The next component, a waving text, is much more complicated. The component is derived from TGraphicsObject. Again there is a timer. This timer controls how many times the text is written. There is another property that determines how much the text is changed per clock tick. We have a wave length property that sets the number of characters between two nodes of a wave. The property Autosize determines whether the window sizes automatically to the size of the text. If both AutoSize and Transparent are false, the text is written in a colored rectangle. This makes sense only if the text can be aligned within the rectangle. For this purpose a property Alignment is added. Since all characters are written independently, it can happen that some characters (especially if italic fonts are used) overlap a little. For this reason I have made a property that controls the distance between individual letters (measured in pixels). An additional advantage of this property is that moving text can be made more readable by using a somewhat larger distance than usual. Please note that the Windows function GetTextMetrics is used rather than the font property height. The reason for this is that the height property sometimes doesn't give the complete height of the text (it depends on the sign of the size property). Now that every character must be written individually, it is not difficult to change the colors of each character. For this purpose I have included a property Colors, which defines all colors used. There is another property that controls how many colors are actually used. There may be more elegant ways, but this method is simple and will do for most purposes. The maximum number of different colors that can be used can be easily extended if desired. If the number of colors used is zero, then not Color1 is used, but the color of the font, because this is more logical for monochrome text. This all is very beautiful in Delphi: the colors are properties of the class TColor and this class can be used as a property of the class TWavyText. This way we get automatically a pull down menu in the Object Inspector and we get the standard Windows color picker without having to write a single line of code. This component was written as an example of what you can do, you can add many beautiful things to it if desired. For instance the movement can be changed into fancier movements.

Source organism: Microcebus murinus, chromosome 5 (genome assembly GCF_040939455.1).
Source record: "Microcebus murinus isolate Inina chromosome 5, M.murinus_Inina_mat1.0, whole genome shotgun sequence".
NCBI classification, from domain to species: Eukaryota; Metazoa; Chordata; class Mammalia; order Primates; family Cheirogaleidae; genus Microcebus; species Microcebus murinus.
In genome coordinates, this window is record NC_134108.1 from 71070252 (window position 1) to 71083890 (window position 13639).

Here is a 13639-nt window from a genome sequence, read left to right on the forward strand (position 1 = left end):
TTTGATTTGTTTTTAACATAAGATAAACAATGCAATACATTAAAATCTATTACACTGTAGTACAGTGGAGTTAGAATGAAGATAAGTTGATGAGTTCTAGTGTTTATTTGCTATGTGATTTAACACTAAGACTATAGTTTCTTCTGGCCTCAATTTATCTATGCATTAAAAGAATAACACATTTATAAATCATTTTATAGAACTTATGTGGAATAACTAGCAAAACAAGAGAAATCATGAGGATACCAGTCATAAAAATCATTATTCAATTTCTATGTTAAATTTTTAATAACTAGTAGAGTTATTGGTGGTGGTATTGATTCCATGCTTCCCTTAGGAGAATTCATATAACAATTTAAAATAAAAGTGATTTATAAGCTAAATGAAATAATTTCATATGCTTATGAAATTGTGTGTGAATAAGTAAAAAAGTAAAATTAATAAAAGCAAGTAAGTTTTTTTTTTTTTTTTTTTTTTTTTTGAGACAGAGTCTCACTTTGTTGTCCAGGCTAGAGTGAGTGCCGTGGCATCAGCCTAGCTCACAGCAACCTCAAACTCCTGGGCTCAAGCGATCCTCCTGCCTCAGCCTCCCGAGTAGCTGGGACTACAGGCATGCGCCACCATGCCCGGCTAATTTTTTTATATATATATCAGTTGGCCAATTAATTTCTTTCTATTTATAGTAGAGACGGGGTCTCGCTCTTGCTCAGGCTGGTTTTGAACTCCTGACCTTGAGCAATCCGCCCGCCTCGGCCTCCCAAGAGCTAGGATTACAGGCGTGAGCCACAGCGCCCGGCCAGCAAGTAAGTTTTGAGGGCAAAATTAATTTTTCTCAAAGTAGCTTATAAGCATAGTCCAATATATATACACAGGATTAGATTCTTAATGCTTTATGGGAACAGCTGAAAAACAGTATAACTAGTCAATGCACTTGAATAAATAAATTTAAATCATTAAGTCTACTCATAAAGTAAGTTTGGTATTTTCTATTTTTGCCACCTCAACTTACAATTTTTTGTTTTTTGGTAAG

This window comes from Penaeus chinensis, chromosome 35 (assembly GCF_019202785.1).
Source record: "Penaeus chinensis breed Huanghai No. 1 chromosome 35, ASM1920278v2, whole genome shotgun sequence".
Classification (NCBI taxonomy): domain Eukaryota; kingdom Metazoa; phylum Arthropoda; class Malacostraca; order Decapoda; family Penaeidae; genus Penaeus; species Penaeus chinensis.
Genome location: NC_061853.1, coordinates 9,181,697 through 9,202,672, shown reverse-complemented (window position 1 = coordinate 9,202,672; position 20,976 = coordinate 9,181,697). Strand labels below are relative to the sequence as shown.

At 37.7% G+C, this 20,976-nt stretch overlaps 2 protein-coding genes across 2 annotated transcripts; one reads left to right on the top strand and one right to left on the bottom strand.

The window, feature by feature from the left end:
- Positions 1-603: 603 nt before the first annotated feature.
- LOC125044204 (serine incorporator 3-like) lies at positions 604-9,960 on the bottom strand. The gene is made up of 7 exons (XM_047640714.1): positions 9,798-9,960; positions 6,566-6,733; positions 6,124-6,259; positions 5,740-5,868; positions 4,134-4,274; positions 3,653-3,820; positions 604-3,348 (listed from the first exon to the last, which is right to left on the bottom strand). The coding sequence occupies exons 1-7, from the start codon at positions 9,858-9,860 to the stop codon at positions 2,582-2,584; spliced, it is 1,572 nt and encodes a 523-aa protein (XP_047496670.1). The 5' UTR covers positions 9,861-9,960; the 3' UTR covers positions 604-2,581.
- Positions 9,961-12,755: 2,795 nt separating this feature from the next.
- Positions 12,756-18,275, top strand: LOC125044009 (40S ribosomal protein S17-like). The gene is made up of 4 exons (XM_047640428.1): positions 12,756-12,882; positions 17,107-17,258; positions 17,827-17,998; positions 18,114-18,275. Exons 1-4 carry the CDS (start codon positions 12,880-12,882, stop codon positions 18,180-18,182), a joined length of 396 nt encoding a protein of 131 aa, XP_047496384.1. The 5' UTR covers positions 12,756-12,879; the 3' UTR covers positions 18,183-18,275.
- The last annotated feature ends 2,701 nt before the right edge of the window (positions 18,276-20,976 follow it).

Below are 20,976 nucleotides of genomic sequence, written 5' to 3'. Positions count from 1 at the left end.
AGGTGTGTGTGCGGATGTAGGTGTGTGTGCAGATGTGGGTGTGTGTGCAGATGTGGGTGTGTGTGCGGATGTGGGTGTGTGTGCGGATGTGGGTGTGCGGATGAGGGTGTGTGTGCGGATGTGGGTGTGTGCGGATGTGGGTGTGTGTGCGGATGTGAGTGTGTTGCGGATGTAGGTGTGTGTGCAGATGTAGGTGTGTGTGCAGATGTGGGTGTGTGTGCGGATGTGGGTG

If you want these components to live in the design phase already, simply leave on the Timer after creation, but only in the design phase:

If not (csDesigning in ComponentState) then Timer.Enabled := false;

There is a potential risk, however, that something happens before the component completely exists, so it is better to turn the timer on in the Loader procedure (see the Delphi documentation - this subject is out of the scope of this paper).

Now I shall briefly describe two aspects of another animated component: TFilm. First I shall describe how items can be added to the context menu (id est the menu that appears when you right-click on a component that is placed on a form) and second I shall say a few words about an alternative way to change the value of properties.